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I have a simple question about GLib.

I have the following code:

static const char *words[] = { "one", "two", "three", NULL };

void main() {
  puts(g_strjoinv("+", words));

This code prints one+two+three. It uses a GLib function which joins strings.

The signature of that function is:

char *g_strjoinv (const char *separator, char **str_array);

(To be exact, GLib uses gchar, not char, but let's ignore this.)

Now, I wonder why the parameter is char **str_array and not const char **str_array. It forces me to do an explicit cast to get rid of the compiler's warning ("expected 'char **' but argument is of type 'const char **'"):

  puts(g_strjoinv("+", (char **)words));

I look in GLib's reference and I see that all the functions there are defined this way: they accept char **, not const char **.

Why is that? Why doesn't GLib use const char **?

The need to use an explicit cast to get rid of the const makes my code less safe (because the compiler no longer checks the arguments' compatibility). It also makes me nervous because GLib doesn't "sign a contract" that say it won't change my data.

share|improve this question
Great question, str_array surely isn't changed(?), in that case const would make sense. – this Jun 12 '14 at 17:53
@self: Yep, and it's not a problem with just this one function. It's in all of GLib's functions that accept an array of strings. I guess they have a good reason for doing this and I want to know what it is. – Niccolo M. Jun 12 '14 at 17:59
You may want to look at this question. If you had a regular char ** which is entirely possible, you wouldn't be able to pass it to a function expecting const char ** without a cast, either, so you wouldn't be solving a problem by declaring it as such. – Paul Griffiths Jun 12 '14 at 18:02
Those pesky stars. @PaulGriffiths Your should make that an answer. – this Jun 12 '14 at 18:05
void main() should be int main(void). If you got void main() from a book, get a better one. – Keith Thompson Jun 12 '14 at 18:07
up vote 6 down vote accepted

The assumption in your question is that if the second argument of g_strjoinv() was declared as type const char **, then you can just as easily pass either a const char ** or a char ** to it.

Unfortunately, this isn't true. As explained in this question from the comp.lang.c FAQ, using a pointer to T (for any type T) where a pointer to const T is expected is OK, but only where the mismatch is at the top level of indirection. That is to say, you can pass a char * where a const char * is expected, but you cannot (without a cast) pass a char ** where a const char ** is expected, because in this case the mismatch is at the second level of indirection. The linked question explains in some detail why it works this way, which is "somewhat obscure".

So the upshot is there there is no type (in C) which will accept both a char ** and a const char ** without at least one of them requiring a cast. This being the case, there's probably not much reason to prefer either other than convenience, and the library authors apparently decided to go with the former. As a matter of pure speculation, I'd guess that wanting to pass a char ** is slightly more common than wanting to pass a const char **, and so the option they picked is probably more convenient.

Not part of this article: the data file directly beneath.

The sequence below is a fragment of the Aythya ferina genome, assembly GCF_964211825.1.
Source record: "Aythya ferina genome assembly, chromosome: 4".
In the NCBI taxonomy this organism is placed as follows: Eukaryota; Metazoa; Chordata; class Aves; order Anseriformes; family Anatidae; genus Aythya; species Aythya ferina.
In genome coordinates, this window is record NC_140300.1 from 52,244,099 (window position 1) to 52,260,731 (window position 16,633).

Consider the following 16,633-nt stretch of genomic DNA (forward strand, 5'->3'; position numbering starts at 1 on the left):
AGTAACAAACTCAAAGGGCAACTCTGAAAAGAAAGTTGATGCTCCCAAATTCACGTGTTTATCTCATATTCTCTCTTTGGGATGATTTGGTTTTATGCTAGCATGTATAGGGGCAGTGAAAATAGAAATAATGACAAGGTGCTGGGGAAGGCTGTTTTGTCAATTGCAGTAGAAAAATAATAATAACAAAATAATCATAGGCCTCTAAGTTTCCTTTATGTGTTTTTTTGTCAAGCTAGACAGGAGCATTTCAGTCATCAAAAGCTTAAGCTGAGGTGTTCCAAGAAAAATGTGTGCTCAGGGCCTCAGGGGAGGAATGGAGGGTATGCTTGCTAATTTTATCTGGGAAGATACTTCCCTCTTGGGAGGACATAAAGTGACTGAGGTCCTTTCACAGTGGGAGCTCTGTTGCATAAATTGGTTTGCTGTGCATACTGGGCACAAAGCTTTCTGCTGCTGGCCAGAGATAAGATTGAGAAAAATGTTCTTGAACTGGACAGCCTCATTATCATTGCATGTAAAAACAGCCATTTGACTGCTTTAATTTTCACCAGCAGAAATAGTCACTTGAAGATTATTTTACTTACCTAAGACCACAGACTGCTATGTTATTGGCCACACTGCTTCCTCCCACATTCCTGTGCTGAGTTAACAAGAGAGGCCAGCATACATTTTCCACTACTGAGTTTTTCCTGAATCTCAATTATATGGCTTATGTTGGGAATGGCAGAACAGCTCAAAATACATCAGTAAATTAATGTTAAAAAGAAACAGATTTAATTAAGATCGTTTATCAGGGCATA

In your case, you can just drop the const qualifier from the definition of your array. It might seem like bad form, if you like const, but since you have an array of pointers which point to string literals, your program is overwhelmingly likely to loudly complain and fail if anything attempts to write to them anyway, so you're not really losing safety in any meaningful way in this particular case. Even though it's undefined behavior to attempt to modify them, string literals have type array of char in C, not array of const char (unlike C++).

Slightly more obscure, but even if you could pass it as a const char **, the function here could still modify the pointers even if it couldn't modify what they point to, and just cause mayhem in a different way, so the promise the function made still wouldn't be guaranteeing that what you pass to the function wouldn't be changed in some way.

share|improve this answer
That's an excellent answer, thank you very much! I had encountered this issue before but I didn't know it was related to this present case as well. Now, thanks to you, I understand it fully. BTW, you say that I can just drop my "const", but when I do this GCC warns me ("initialization discards 'const' ..."), becuase, I guess, it sees string literals as constants. – Niccolo M. Jun 12 '14 at 19:26
(BTW, thanks for the last paragraph too. My C skills are a bit rusty and I needed this correction.) – Niccolo M. Jun 12 '14 at 19:30
That sounds like a spurious warning, are you sure you're not compiling this as C++, or with some extension set? Compiling as standard C should not give you that warning. – Paul Griffiths Jun 12 '14 at 19:32
You're right. I found out that gcc is invoked with "-Wwrite-strings". It seems that autoconf is responsible for this. I'll now try, out of curiosity, to find out what in my '' causes this. – Niccolo M. Jun 12 '14 at 19:44

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